Weston students call for midterms to be canceled amid COVID cases

An exterior of Weston High School in Weston, Conn.

An exterior of Weston High School in Weston, Conn.

Autumn Driscoll / Autumn Driscoll

WESTON — A group of students has created an online petition after high school administrators announced the school will have midterms starting next week.

The petition states the COVID pandemic is “raging” through the school system and has created obstacles to students’ learning, preventing them from preparing for the exams. It also said the pandemic has affected students’ mental health and asks administrators to take that into account and cancel the exams like other high schools have done.

Midtems are scheduled for next Friday and then the following Monday through Thursday.

“We respectfully request that the decision to proceed with midterms be reconsidered as the student body attempts to navigate through an already extremely stressful time in our lives,” the petition reads.

It also points to the number of students who are unable to be in school because they tested positive and are in isolation or are a close contact to a positive case and are quarantining, with the possibility it could worsen as the omicron variant spreads.

“These students who are being affected by the virus are already facing an obstruction to their learning by being required to stay home from school and learn remotely,” reads the petition, which doesn’t name its organizers other than “concerned students.”

According to the petition, there were 157 students who tested positive or were in quarantine in the district as of last Tuesday or Wednesday.

According to the district’s COVID dashboard, there were 65 students who tested positive or were in quarantine as of this Tuesday.

“While certain students may have been able to utilize the time over break or the few days this week to study for the exams, what about the students who can’t?” the petition states. “Many students have been sick, been spending time with ill family members, and have missed out on receiving the extra help they need.”

Juliane Givoni, Weston High School’s interim principal, sent an email to families last Friday announcing midterms would go forward with some alterations.

“In light of the recent and current COVID-19 case rates affecting our school community, I felt it necessary to assess whether moving forward with exams as originally planned was still appropriate and feasible,” she said.

Givoni said she spoke with student leaders, representatives from the Parent Teacher Organization, teachers, counselors, school and district administrators, and colleagues from neighboring districts.

“In the course of my conversations, students and adults affirmed my own belief that a) there is value in the practice of preparing and sitting for a cumulative assessment, and b) the scoring of said assessments provides valuable data regarding student performance,” Givoni said. “However, we share concerns about student readiness and instructional continuity due to recent COVID-19 related absences, as well as uncertainty around what the outlook will be two weeks from now, when exams are slated to begin.”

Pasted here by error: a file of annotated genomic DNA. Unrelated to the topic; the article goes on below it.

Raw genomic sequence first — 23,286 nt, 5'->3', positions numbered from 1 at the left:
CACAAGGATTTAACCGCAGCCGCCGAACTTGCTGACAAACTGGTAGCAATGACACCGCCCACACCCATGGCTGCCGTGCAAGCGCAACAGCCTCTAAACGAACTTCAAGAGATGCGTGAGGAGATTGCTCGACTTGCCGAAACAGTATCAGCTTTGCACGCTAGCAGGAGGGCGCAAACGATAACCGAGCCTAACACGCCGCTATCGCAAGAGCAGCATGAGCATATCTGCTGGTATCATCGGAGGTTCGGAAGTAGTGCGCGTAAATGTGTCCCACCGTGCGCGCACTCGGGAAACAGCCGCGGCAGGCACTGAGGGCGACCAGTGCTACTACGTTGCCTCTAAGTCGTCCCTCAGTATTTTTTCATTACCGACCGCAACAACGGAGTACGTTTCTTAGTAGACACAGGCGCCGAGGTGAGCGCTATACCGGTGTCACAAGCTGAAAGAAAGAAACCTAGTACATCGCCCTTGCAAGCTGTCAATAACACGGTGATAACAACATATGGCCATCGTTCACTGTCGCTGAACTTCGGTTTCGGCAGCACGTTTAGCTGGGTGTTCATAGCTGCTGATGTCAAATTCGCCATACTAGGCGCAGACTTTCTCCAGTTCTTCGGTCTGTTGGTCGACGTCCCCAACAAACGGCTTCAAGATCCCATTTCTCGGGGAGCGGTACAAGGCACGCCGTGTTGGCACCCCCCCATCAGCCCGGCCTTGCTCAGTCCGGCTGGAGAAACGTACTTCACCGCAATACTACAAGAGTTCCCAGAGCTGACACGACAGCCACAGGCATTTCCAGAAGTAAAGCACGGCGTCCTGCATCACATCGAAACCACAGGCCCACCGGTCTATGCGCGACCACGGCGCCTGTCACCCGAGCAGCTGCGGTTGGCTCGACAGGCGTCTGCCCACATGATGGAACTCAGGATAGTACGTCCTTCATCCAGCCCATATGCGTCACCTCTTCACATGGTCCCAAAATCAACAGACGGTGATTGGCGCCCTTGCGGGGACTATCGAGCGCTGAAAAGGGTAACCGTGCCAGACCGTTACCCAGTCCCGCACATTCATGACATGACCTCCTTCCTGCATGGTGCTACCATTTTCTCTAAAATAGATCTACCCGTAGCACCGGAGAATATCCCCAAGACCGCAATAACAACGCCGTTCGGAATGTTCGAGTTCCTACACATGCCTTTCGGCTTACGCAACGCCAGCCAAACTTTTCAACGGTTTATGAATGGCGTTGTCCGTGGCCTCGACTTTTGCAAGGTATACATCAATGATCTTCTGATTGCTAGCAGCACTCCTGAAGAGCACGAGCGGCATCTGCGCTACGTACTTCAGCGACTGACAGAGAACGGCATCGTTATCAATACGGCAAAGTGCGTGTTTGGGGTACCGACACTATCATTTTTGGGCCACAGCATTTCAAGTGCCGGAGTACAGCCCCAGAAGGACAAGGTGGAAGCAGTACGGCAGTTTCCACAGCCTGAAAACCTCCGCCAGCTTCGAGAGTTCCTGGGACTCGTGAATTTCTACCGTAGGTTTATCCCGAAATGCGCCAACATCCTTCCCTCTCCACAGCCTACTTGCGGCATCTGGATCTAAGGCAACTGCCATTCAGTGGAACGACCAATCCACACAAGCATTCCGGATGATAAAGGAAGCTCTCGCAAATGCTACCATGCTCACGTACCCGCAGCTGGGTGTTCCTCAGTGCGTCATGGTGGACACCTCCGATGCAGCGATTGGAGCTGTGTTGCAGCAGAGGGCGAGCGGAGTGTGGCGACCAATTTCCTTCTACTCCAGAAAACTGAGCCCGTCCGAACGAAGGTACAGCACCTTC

Among the changes is having the exams count for less of the overall grade in the course.

Teachers also have the ability to alter the content, format and intensity of the exam based on what was actually covered in class. How the tests will be given was already changed earlier this year to shorten the testing period and add more break time between exams.

“We will monitor student absences to assess the need for additional make-up exam periods beyond those already scheduled,” Givoni said, adding teachers are available for extra help, as well as the writing center and math lab.

The midterms won’t be given remotely and students isolating or in quarantine will make up the tests when they return in person, she said.

Any additional school cancellations will push the schedule back that number of days, Givoni said.

“I have learned much as an educator amidst a pandemic, most notably that flexibility is key,” Givoni wrote. “We continue to monitor the health and wellbeing of our students and staff, and we seek to respond in an informed and measured capacity.”

While the online petition had a little more than 600 signatures as of Wednesday afternoon, many of the online comments about why people were signing it were jokes.

Some comments did focus on the negative effect students said the exams would have on their mental health alongside the pandemic.

The petition said the high school’s mission statement is to “empower each student” to “serve as part of a caring and supporting community.”

“Now, more than ever, the student body urges administration to put the mental health and safety of its students first,” it said. “The students of WHS are currently dealing with the health, social, and emotional effects of the pandemic. The administration should show empathy to the students and understand what we are going through as we try to simultaneously navigate the pandemic and continue to adapt to the new school year.”